https://www.eduzhai.net Public Health Research 2014, 4(1): 31-38 DOI: 10.5923/j.phr.20140401.06 Demographic Correlates of Survival in Adult HIV Patients Registered at ART Centers in Andhra Pradesh, India: A Retrospective Cohort Study Ram C. Bajpai1,*, P. Y. Raj2, Ugra Mohan Jha3, Himanshu K. Chaturvedi4, Arvind Pandey5 1Research scholar, National Institute of Medical Statistics, New Delhi, India 2National Programme Officer, National AIDS Control Organization, New Delhi, India 3Programme Officer (Statistics), National AIDS Control Organization, New Delhi, India 4Scientist ‘F’, National Institute of Medical Statistics, New Delhi, India 5Director, National Institute of Medical Statistics, New Delhi, India Abstract Limited research has been published particularly focused on demographic and programme indicators associated with survival and mortality among HIV/AIDS-patients in Indian scenario. Therefore, this study is designed to estimate the survival and associated demographic correlates among HIV-patients who registered at 31 functional ART centers in the state of Andhra Pradesh (AP), India during 2005-09. A total of 56, 992 adult (≥15 years) HIV/AIDS cases (32, 869 men and 29, 123 women) were registered in AP. Mortality density per 1000 person-years of ART registration was estimated across the demographic and programmatic variables. Cox-proportional hazard model was used to determine the relative hazard of mortality. More than 50% of PLHIV were died within the 6 months of ART registration. The overall mortality density was estimated as 28 per 1000 person-years at registration. The life-time median survival was estimated around 12 years that was slight higher among females. The stratified Kaplan Meier survival analysis illustrated that the survival probability was significantly different (p < 0.001) across the age and gender. Multivariate Cox regression analysis indicated that survival was significantly associated with age, sex, education, occupation, delay in ART registration and mode of transmission. Such information is useful for institution of intervention measures to reduce risk of death among PLHIV. Keywords ART, Demographic correlates, India, PLHIV, Survival, Delay in ART registration 1. Introduction HIV/AIDS infection remains one of the important public health problem and main cause of morbidity and mortality worldwide. After almost 30 years since the first case was reported, approximately 34 million people (31.6-35.2 million) were living with HIV (PLHIV) worldwide in 2010 that increased 17% from 2001. Demographically the second largest country in the world, India has also the third largest number of people living with HIV/AIDS. National adult (male and female together with age ≥15 years) HIV prevalence was estimated as 0.31% (C.I.: 0.25-0.39%) in 2009 with persons living with HIV/AIDS were 2.40 million (C.I.: 1.93-3.04 million). Andhra Pradesh has second highest HIV prevalence (0.90%) after Manipur among six high prevalent states with more than 1, 00,000 PLHIV at one point of time. As in the absence of cure for HIV, the antiretroviral therapy (ART) improved survival of HIV * Corresponding author: email@example.com (Ram C. Bajpai) Published online at https://www.eduzhai.net Copyright © 2014 Scientific & Academic Publishing. All Rights Reserved infected individuals worldwide since its inception[4, 5]. The primary goal of ART is to prolong lives, making HIV/AIDS as a chronic disease rather than death sentence. The ART program in India was launched in 2004 under national AIDS control programme (NACP) and free services are being provided across 230 ART centers across the country. As of Jan 2012 in Andhra Pradesh, 45 antiretroviral therapy (ART) centers are functional. Extensive research has been conducted worldwide to estimate survival among HIV/AIDS infected individuals and underlying associated factors with mortality that includes demographic characteristics, laboratory variables and clinical indicators[9,10,11,12,13, 14]. A large scale household survey suggested that only 17% and 25% currently married women have heard about STIs and HIV, respectively. Moreover, empirical research in India have reported conflicting trends in mortality rates; few studies reported increasing mortality trends among HIV infected individuals while another set of studies reported a decline in mortality rates over the years[11,12,16,17]. This has prompted researchers and policy makers to questions on contributions of ART on survival status of HIV infected individuals. Demography of an individual plays an 32 Ram C. Bajpai et al.: Demographic Correlates of Survival in Adult HIV Patients Registered at ART Centers in Andhra Pradesh, India: A Retrospective Cohort Study important role in their day-to-day life activities in both developing and in developed countries. There is a little evidence regarding demographic correlates of survival probabilities in HIV-infected individuals in Andhra Pradesh and India by large due to the lack of prospective studies. This analysis investigated the associated demographic determinants of survival probability in HIV/AIDS-patients registered at various ART centers in Andhra Pradesh (AP), India. 2. Methodology Study settings and participants This article is based on individual level HIV-positive patient data registered at around 33 ART centers across the state AP from Jan 2005 to Dec 2009. A retrospective cohort of 63, 291 HIV-positive patients ware registered at different ART centers during 2005-09. Out of this, 56, 992 were adult (age ≥15 years; 32, 869 male and 24, 123 female) and remaining 6199 were registered as paediatric cases. Out of 32, 869 males 27,629 were alive, 2,673 died, 966 were transferred and 1,601 were lost to follow up. Similarly among 24,123 females 21,102 were alive, 1,361 were died, 685 were transferred and 975 lost to follow up during the period. All adult male and female were included in the present study. The baseline information on different demographic covariate includes: age, education, gender, marital status, occupation. It also includes important programme variables: year of HIV detection, year of ART registration, ART status, mode of transmission and the follow up status at the end of the study were taken (Table 1). Death of a HIV patient was taken as the primary end point. Individuals with missing date of death (n=1,722) were discarded from mortality density calculation as well as survival analysis and missing information within the variable is excluded during analysis (Table 2 & 3). Table 1. Baseline demographic characteristics of HIV positive individuals on ART in Andhra Pradesh during 2005-09 Background characteristics Male N (%) Female N (%) Total N (100.0) Total Mean age of PLHIV (years) ± SD Age group at registration (years) <=29 30-39 40-49 >=50 Education (n=47,346) Illiterate Primary school Secondary school College & above Occupation Unemployed Employed Marital status (44,698) Married/Live-in Single# ART status On ART Not on ART Delay in ART registration No delay 1-6 months 6-12 months >12 months Risk group (n=44,476) Sexual (Heterosexual+MSM) Others* Follow-up status Alive Dead Transfer LFU 32869 (57.7) 35.6 ± 8.5 7880 (24.0) 16021 (48.7) 6429 (19.6) 2539 (7.7) 12313 (44.9) 7233 (26.4) 5742 (21.0) 2107 (7.7) 7434 (22.6) 25435 (77.4) 23754 (92.4) 1962 (7.6) 29557 (89.9) 3312 (10.1) 18178 (55.3) 6334 (19.4) 3238 (9.9) 5089 (15.5) 25411 (98.6) 384 (1.4) 27629 (84.1) 2673 (8.1) 966 (2.9) 1601 (4.9) 24123 (42.3) 31.5 ± 8.3 11359 (47.1) 8724 (36.2) 3056 (12.7) 984 (4.1) 12076 (60.5) 4473 (22.4) 2776 (13.9) 626 (3.1) 5482 (22.7) 18641 (77.3) 11463 (60.4) 7519 (39.6) 19911 (82.5) 4212 (17.5) 12067 (50.0) 4859 (20.1) 2513 (10.4) 4684 (19.4) 18408 (98.3) 309 (1.7) 21102 (87.5) 1361 (5.6) 685 (2.8) 975 (4.0) 56992 (100.0) 33.8 ± 8.6 19239 (33.8) 24745 (43.4) 9485 (16.6) 3523 (6.2) 24389 (51.5) 11706 (24.7) 8518 (18.0) 2733 (5.8) 12916 (22.7) 44076 (77.3) 35217 (78.8) 9481 (21.2) 49468 (86.8) 7524 (13.2) 30245 (53.1) 11223 (19.7) 5751 (10.1) 9773 (17.1) 43819 (98.5) 657 (1.5) 48731 (85.5) 4034 (7.1) 1651 (2.9) 2576 (4.5) #Unmarried/Widowed/Divorced/Separated; *IDU’s/Blood transfusion/Mother to child/Probable unsafe injection Public Health Research 2014, 4(1): 31-38 33 Table 2. Distribution of deaths and mortality density according to different categories Background variables Total individuals* Age group at registration (in years) 15-29 30-39 40-49 >=50 Gender Male Female Education (n=41,561) Illiterate Primary school Secondary school College & above Occupation Unemployed Employed Marital status (n=39,510) Married/Live-in Single# Delay in ART registration No delay 1-6 months 6-12 months >12 months Risk group (n=39,175) Sexual (Heterosexual+MSM) Others** No of cases 51024 17268 22069 8493 3194 29036 21988 21501 10005 7542 2513 12357 38667 31014 8496 27052 9882 5181 8909 38562 613 No of deaths (%) 2312 (4.5) 669 (3.9) 1025 (4.7) 441 (5.2) 177 (5.5) 1560 (5.4) 752 (3.4) 1239 (5.8) 571 (5.7) 353 (4.7) 76 (3.0) 205 (1.7) 2107 (5.5) 1424 (4.6) 888 (10.5) 243 (0.9) 405 (4.1) 494 (9.5) 1170 (13.1) 2147 (5.6) 82 (13.4) Deaths within 6 months (%) 1262 (54.6) 343 (51.3) 552 (53.9) 266 (60.3) 101 (59.7) 878 (56.3) 384 (51.1) 532 (39.7) 382 (66.9) 262 (74.2) 42 (55.3) 123 (60.0) 1139 (54.1) 982 (69.6) 216 (24.3) 56 (4.4) 196 (15.5) 397 (31.5) 613 (48.6) 1129 (52.6) 57 (69.5) Person-years at registration 82658 Mortality density (per 1000 person-year) 28.0 31250 21.4 35131 29.2 12113 36.4 4164 55.4 49486 31.5 33172 22.7 33835 36.6 19062 30.0 10572 33.4 3403 22.3 21912 9.4 60746 34.7 49126 28.9 13307 66.7 44139 5.5 15882 25.5 10989 45.0 15384 76.1 59399 36.2 1110 73.9 *Individuals with complete follow-up information; #Unmarried/Widowed/Divorced/Separated; **IDU’s/Blood transfusion/Mother to child/Probable unsafe injection Table 3. Estimated hazard ratios using Cox PH hazard model across demographic characteristics with 95% confidence interval Characteristics Age group at registration (years) <=29 30-39 40-49 >=50 Gender Male Female Education Non literate Primary school Secondary school College & above Occupation Unemployed Employed Marital status Married/Live-in Single# Delay in ART registration No delay 1-6 months 6-12 months >12 months Risk group Sexual (Heterosexual+MSM) Others* Unadjusted Hazard Ratio (95% C.I.) 1 (Ref.) 1.53 (1.39-1.68) 2.02 (1.79-2.28) 2.17 (1.81-2.60) 1.49 (1.37-1.63) 1 (Ref.) 1.75 (1.39-2.21) 1.34 (1.05-1.70) 1.46 (1.14-1.89) 1 (Ref.) 1 (Ref.) 3.85 (3.33-4.44) 1 (Ref.) 1.25 (1.06-1.47) 1 (Ref.) 1.81 (1.64-2.23) 1.99 (1.82-2.31) 2.34 (1.92-3.32) 1 (Ref.) 2.37 (1.25-4.47) p-value 0.000 0.000 0.000 0.000 0.000 0.017 0.003 0.000 0.009 0.002 0.000 0.000 0.008 Adjusted Hazard Ratio (95% C.I.) 1 (Ref.) 1.43 (1.23-1.58) 1.86 (1.64-2.12) 1.93 (1.60-2.32) 1.45 (1.32-1.60) 1 (Ref.) 1.81 (1.43-2.28) 1.55 (1.22-1.97) 1.48 (1.15-1.89) 1 (Ref.) 1 (Ref.) 1.61 (1.36-1.92) 1 (Ref.) 1.03 (0.92-1.15) 1 (Ref.) 1.67 (1.49-2.01) 1.83 (1.71-2.18) 1.98 (1.88-2.43) 1 (Ref.) 1.97 (1.04-3.73) #Unmarried/Widowed/Divorced/Separated; *IDU’s/Blood transfusion/Mother to child/Probable unsafe injection Prosperous p-value 0.000 0.000 0.000 0.000 0.000 0.000 0.002 0.000 0.645 0.000 0.000 0.000 0.038 34 Ram C. Bajpai et al.: Demographic Correlates of Survival in Adult HIV Patients Registered at ART Centers in Andhra Pradesh, India: A Retrospective Cohort Study Data description and analysis Demographic information on age, education, gender, marital status, occupation and vulnerability indicators: ART status, delay in ART registration, mode of transmission of HIV patients was categorized to assess any association with the survival probability. Age was categorized into four groups as ≤29, 30-39, 40-49 and ≥50 years. Education was categorized into illiterate, primary, secondary and college or above. Occupation was categorized as unemployed and employed. Marital status was categorized as single (unmarried, widow/widower, divorced/separate) and married/live-in. The ART status was categorized as on ART and not on ART. Delay in ART registration was sub-grouped into no delay (within month registration), 1-6 months, 6-12 months and >12 months. The mode of transmission was categorized as sexual (heterosexual+MSM) and others (injecting drug users/blood transfusion/mother to child). At the end, individual case in the database can be classified into the following four categories: alive, death, LFU/transferred and don’t know based on the status as on 31st Dec 2009. Pattern of death across the demographic variables was estimated using person-years of ART registration and mortality density. Survival time were measured as a duration between date of ART registration to date of death for patients who died or the date of the last recorded visit for patients who were censored (either alive till the end of the study period or lost to follow-up) and similar from date of HIV detection for life time survival (in years). For the comparison of unadjusted survival rates, Kaplan-Meier (K-M) methods were used and patients were stratified by different population sub-groups and it was plotted among different categories of demographic variables. We used the Wilcoxon log rank tests to assess statistical differences between the groups. To visually present the product limit estimates of the cumulative survival rate, Kaplan-Meier curves were generated to show the life time survival of the patients. Student’s‘t’ test was used for statistical difference between mean ages of male and female and Spearman’s rank correlation was applied for correlation between age and median survival. The widely accepted Cox proportional hazard regression model was applied to identify the associated demographic factors[12,13,14]. The proportional hazards assumption was tested using Schoenfeld residuals. Unadjusted hazard ratios (HR) and adjusted hazard ratios were estimated with 95% confidence intervals. The data were analyzed using IBM SPSS statistics for windows version 21.0 (Armonk, NY, USA). P value less than 0.05 was considered as statistical significance. Permission to use ART programme data for this study has been obtained from National AIDS Control Organization (NACO), Department of AIDS Control, Ministry of Health and Family Welfare, Government of India, New Delhi. 3. Results A total of 56,992 adult HIV positive cases were registered at various ART centers across the state during 2005-09. The general profile of the respondents including demographics: education, occupation, marital status and ART status, delay in ART registration and their mode of transmission is presented in Table 1. The average age (±SD) at registration of PLHIV was recorded as 35.6 ± 8.5 years among male and 31.5 ± 8.3 years among female (t = 57.7; p < 0.001). More than 50% of HIV patients were acquired infection at their younger age (below 40 years), 51.5% were illiterate, 77.3% employed, 78.8% reported as married/Live-in, 86.8% were on ART, 53.1% were registered without delay, 98.5% of them were acquired HIV through sexual mode of transmission and 85.5% were alive at the end (Table 1). Complete follow-up information of 51,024 HIV patients and their mortality distribution during the study period was presented in Table 2. Around 7.1% PLHIV (n = 4,034) died during the follow-up period and 57.3% (n = 2,312) of them had registered with date in the database. 54.6% (n = 1,262) of them were died within 6 months of their registration. This confers an overall mortality density of 28 per 1000 person-years of registration for the state of AP for period 2005-09. The mortality density was higher in older age (≥40 years) and those who had low level of education (secondary and below). The mortality density was high among male, employed group and also in others risk groups. The mortality density increases as delay in ART registration increased (Table 2). The average delay (months) in ART registration was recorded as 6.0 months that increased till 2008 and then sharply decreased in 2009 (Fig. 1). Life-time survival was estimated to 12.1 (95% C.I.; 11.6-12.6) years that was slight higher among women 12.4 (95% C.I.; 12.0-12.8) years than men 11.6 (95% C.I.; 10.5-12.6) years. Further, the stratified Kaplan Meier survival analysis illustrated the survival probability was significantly different (p < 0.001) across the demographic groups except marital status (p < 0.645) as shown in Figure 2. The median survival after ART registration was estimated to 4.3 (95% C.I.; 4.2-4.7) years and it was also negatively correlated with age (r = -0.12; p < 0.001). Univariate and multivariate Cox proportional hazard models were used to examine the association between different demographic variables and hazard of death showed in table 3. The univariate regression analysis demonstrated age, gender, education, occupation, marital status, delay in ART registration and mode of transmission were associated with the survival of a patient. Further, all these variables were used in multivariate regression analysis to estimate the hazard of death. Adjusted HR was significantly higher in older age groups (1.43 for 30-39 years, 1.86 for 40-49 years and 1.93 for ≥50 years) with reference to the ≤29 years. Multivariate HR was also higher in the lower educated groups (1.81 for illiterate, 1.55 for primary, and 1.48 for secondary) as compared with college and higher educated. It was higher among employed (1.61) individuals as compared to unemployed group. The adjusted HR was significantly higher as delay in ART registration increased (1.67 for 1-6 months, 1.83 for 6-12 months and 1.98 for ≥12 months) with Public Health Research 2014, 4(1): 31-38 35 respect to no delay. The mode of transmission was (1.97) with reference to sexual mode. significantly associated with risk of death in others category 8 7 Delay in ART registration (months) 6 5 4 Average delay 3 2 1 0 2005 2006 2007 2008 Year of registration 2009 Figure 1. Average delay in ART registration according to year registration Overall survival 36 Ram C. Bajpai et al.: Demographic Correlates of Survival in Adult HIV Patients Registered at ART Centers in Andhra Pradesh, India: A Retrospective Cohort Study A: Age categories (P = 0.000) B: Gender (P = 0.000) Figure 2. Kaplan-Meier survival curves after HIV diagnosis stratified by demographic characteristics Public Health Research 2014, 4(1): 31-38 37 4. Discussion The present analysis is based on a retrospective cohort of HIV/AIDS patients registered at different ART centers during 2005-09 in Andhra Pradesh, India. At the end of follow-up, 84.1% of them were alive, 8.1% were dead, 4.9% were LFU and 2.9% were transferred. Sexual root (heterosexual+MSM) (98.5%) remains highest vulnerable mode of HIV transmission. Crude mortality rate of 28 per 1000 person-years which is higher than the adult mortality rate in general population. Out of the total deaths, 54.6% deaths occurred within 6 months of HIV registration. The higher mortality in the first six months estimated by this analysis corroborates the findings from several other studies[7,12,13,18]. The higher mortality in the first six months of HIV registration could be due to some other reasons like poor adherence to ART regimen combined with other co-morbid infections and low CD4 T cell count. Furthermore, we found that the overall lifetime median survival time was around 12 years from the date of HIV detection and around 4.3 years from the date of ART registration with higher average survival among women as reported by others. The analysis showed a strong association between survival probability and demographic variables as age, gender and education. The increasing risk of death in HIV-patients has significantly been high in higher age groups as previously reported[9,11,12,13,14,19,20,21]. This empirical analysis clearly revealed that higher mortality in older age. Therefore, survival was inversely correlated with age. This analysis also recorded the higher proportion of deaths among males (8.1%) as compared with females (5.6%). Around 4.9% in male and 4.0% in female were recorded as lost to follow up, however such differences were minimal in this study. The hazard of death among men was significantly higher than among women, as previously reported by others[12, 22,23,24]. Higher mortality among male may be due to high reporting by males or biological differences or drug response to ART. However, in some studies it was not found statistically significant[9,11,19, 20,21]. Mortality density increases according to delay in ART registration and it was highest with delay more than 12 months (76.1 per 1000 person-years). In case of mode of HIV transmission, it was higher in others mode (73.9 per 1000 person-years) as compared with sexual root. This empirical research provided evidence that risk of death was significantly higher in those individuals who acquired HIV infection through others (IDU/Blood transfusion/ Mother to child) root as it was a direct mode of HIV transmission. Therefore, it is obvious that the threat of mortality is high among others group. Association between levels of education among individuals, marital status with likelihood of death was found significant in the present analysis, however it was not in agreement with others[12, 13, 20]. Though plenty of research is available worldwide regarding survival of HIV/AIDS patients, however it still required further research in Indian context. The findings of the present study should be examined in light of certain limitations. The first limitation of this study was associated with its study design. We used a retrospective cohort with only demographic characteristics and hence we could not take into account all the potential confounders such as CD4 T cell count, HIV staging, viral load, co-morbid condition that could have influenced the survival of individuals. Another limitation was associated with the cause of death. We considered all cause mortality in the analysis. There is a possibility that a few of the deaths may have occurred due to causes not related to HIV/AIDS. The third limitation was related to the missing information in different covariates as well as date of death. 5. Conclusions Despite these study limitations, the study findings have important policy implications for ART programme in India. ART services in India are freely provided to all HIV infected persons. The higher survival rate among ART individuals suggests that country’s ART program has been successful in increasing longevity of life of HIV infected individuals. However, there are certain concerns regarding missing information in the database. Efforts are required at the management as well as at implementation level for constant and regular follow-up with all patients. In addition, the program should expand to cover more remote areas to provide services to some of the underserved population groups like women. Our study also demonstrated higher mortality among individuals within 6 months of HIV detection. This argues for the need to identify and treat eligible HIV infected individuals at an early stage. In addition, late appearance to ART centers is one of the main reasons for higher mortality in the first six months. Therefore, attention is needed to ensure early diagnosis and enrollment into ART for PLHIV’s. ACKNOWLEDGEMENTS This paper was written as a part of PhD research, under GGS Indra Prastha University, New Delhi. The views expressed herein are those of the authors and do not necessarily reflect the official policy of AIDS control programme. We are thankful to the National AIDS Control Organization (NACO) for providing individual ART data of Andhra Pradesh. REFERENCES  World AIDS Day Report. UNAIDS, Geneva, Switzerland, 2012.  Technical reports: India HIV estimates. National AIDS Control Organization. Ministry of Health & Family Welfare, India, 2010. 38 Ram C. Bajpai et al.: Demographic Correlates of Survival in Adult HIV Patients Registered at ART Centers in Andhra Pradesh, India: A Retrospective Cohort Study  Pandey, A., Sahu, D., and Bakkali T., et al., 2012, Estimate of HIV prevalence and number of people living with HIV in India 2008–2009, BMJ Open, 2, e000926.  Egger, M., May, M., and Chene, G., et al., 2002, Prognosis of HIV-I infected patients starting highly active antiretroviral therapy: a collaborative analysis of prospective studies, Lancet, 360,119-129.  Mocroft, A., Vella, S., and Benfield, T.L., et al., 1998, Changing patterns of mortality across European patients infected with HIV-I, EuroSIDA Study Group, Lancet, 352, 1725-1730.  The 3 by 5 Initiative: WHO. (2013).[Online] Available at: http://www.who.int/3by5/en/.  Bachani, D., Garg, R., and Rewari, B.B., et al., 2010, Two-year treatment outcomes of patients enrolled in India’s national first-line antiretroviral therapy programme. National Medical Journal of India, 23, 7–12.  Annual reports: 2011-12. National AIDS Control Organization, Ministry of Health & Family Welfare, India, 2012.  Lifson, A.R., Krantz, E.M., and Grambsch, P.L., et al., 2012, Clinical, demographic and laboratory parameters at HAART initiation associated with decreased post-HAART survival in a U.S. military prospective HIV cohort, AIDS Research and Therapy, 9, 4.  Shaboltas, A.V., Toussova, O.V., and Hoffman, I.F., et al., 2006, HIV prevalence, sociodemographic, and behavioral correlates and recruitment methods among injection drug users in St. Petersburg, Russian Journal Acquired Immune Deficiency Syndrome, 41, 5.  Ghate, M., Deshpande, S., and Tripathi, S., et al., 2011, Mortality in HIV infected individuals in Pune, India. Indian Journal of Medical Research, 133, 414-420.  Rai, S., Mahapatra, B., Sircar, S., and Raj P.Y., et al., 2013, Adherence to antiretroviral therapy and its effect on survival of HIV-infected individuals in Jharkhand, India, PLoS ONE. 8, e66860.  Ryavanki, S.P., Kosambiya, J.K., and Mehta, A., et al., 2013, General profile and survival probabilities of HIV patients registered at antiretroviral therapy (ART) centre, New Civil Hospital, Surat, Gujarat, National Journal Community Medicine, 4, 2.  Mee-Kyung Kee, Jin-Hee Lee, and Eun-Jin Kim, et al., 2009, Improvement in survival among HIV-infected individuals in the Republic of Korea: Need for an early HIV diagnosis, BMC Infectious Diseases, 9,128.  District Level Household and Facility Survey (DLHS-3), 2007–08: India: Key Indicators: States and Districts, IIPS, Mumbai, India, 2008.  Kumarasamy, N., Solomon, S., and Chaguturu, S.K., et al., 2005, The changing natural history of HIV disease: before and after the introduction of generic antiretroviral therapy in southern India, Clinical Infectious Disease, 41, 1525–1528.  Teja, V.D., Sudha, T., and Lakshmi, V., 2007, Causes and pattern of mortality in HIVinfected, hospitalized patients in a tertiary care hospital: a fourteen year study, Indian Journal of Medical Science, 61, 555–561.  Mermin, J., Were, W., and Ekwaru, J.P., et al., 2008, Mortality in HIV-infected Ugandan adults receiving antiretroviral treatment and survival of their HIV-uninfected children: a prospective cohort study, Lancet, 371, 752–759.  Hambisa, M.T., Ali, A., and Dessie, Y., 2013, Determinants of mortality among HIV positives after initiating antiretroviral therapy in Western Ethiopia: a hospital-based retrospective cohort study, ISRN AIDS, 1-7.  Georges, Dominique, Y.M., 2011, HIV/AIDS in Haiti: an analysis of demographics, lifestyle, STD awareness, HIV knowledge and perception that influence HIV infection among Haitians, Public Health Theses, 172.  Doherty, M.C., Garfein, R.S., Monterroso, E., Brown, D., and Vlahov, D., 2000, Correlates of HIV infection among young adult shortterm injection drug users, AIDS, 717-726.  Taylor-Smith, K., Tweya, H., Harries, A., Schoutene, E., and Jahn, A., 2010, Gender differences in retention and survival on antiretroviral therapy of HIV-1 infected adults in Malawi, Malawi Medical Journal, 22, 49–56.  Alonso-Gonzalez, M., Martin, L., Munoz, S., and Jacobson, J., 2011, Patterns, trends and sex differences in HIV/AIDS reported mortality in Latin American countries: 1996–2007, BMC Public Health, 11, 605.  Arrivillaga, M., Ross, M., Useche, B., Alzate, M.L., and Correa, D., 2009, Social position, gender role, and treatment adherence among Colombian women living with HIV/AIDS: social determinants of health approach. Revista Panamaricana de Salud Publica. 26, 502–510.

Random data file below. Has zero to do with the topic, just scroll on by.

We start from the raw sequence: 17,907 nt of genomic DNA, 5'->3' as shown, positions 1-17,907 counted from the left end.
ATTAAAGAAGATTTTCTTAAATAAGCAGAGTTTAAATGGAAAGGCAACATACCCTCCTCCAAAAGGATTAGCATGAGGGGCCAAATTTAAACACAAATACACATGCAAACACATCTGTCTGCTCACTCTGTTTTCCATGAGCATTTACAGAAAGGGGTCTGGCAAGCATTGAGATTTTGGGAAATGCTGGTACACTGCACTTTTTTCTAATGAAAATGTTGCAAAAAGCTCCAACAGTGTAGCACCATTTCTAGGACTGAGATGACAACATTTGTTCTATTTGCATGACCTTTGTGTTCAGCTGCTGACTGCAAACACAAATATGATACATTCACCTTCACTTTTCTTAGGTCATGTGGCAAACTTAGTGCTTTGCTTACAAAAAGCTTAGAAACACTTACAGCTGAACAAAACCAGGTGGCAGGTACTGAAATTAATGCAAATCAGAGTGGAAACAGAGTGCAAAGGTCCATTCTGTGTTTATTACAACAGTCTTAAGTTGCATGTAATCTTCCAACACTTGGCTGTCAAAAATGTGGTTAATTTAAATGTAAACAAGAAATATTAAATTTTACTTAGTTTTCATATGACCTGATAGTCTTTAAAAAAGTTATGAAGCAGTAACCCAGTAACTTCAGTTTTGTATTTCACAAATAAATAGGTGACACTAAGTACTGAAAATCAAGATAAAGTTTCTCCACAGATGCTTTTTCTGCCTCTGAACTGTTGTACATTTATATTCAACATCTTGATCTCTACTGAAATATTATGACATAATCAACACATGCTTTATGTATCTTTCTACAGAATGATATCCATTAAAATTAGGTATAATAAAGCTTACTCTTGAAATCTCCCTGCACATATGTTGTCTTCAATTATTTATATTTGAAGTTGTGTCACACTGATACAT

... pages left unread,continue reading
Free reading is over, click to pay to read the rest ... pages
0 dollars，0 people have bought.
Reading is over. You can download the document and read it offline
0people have downloaded it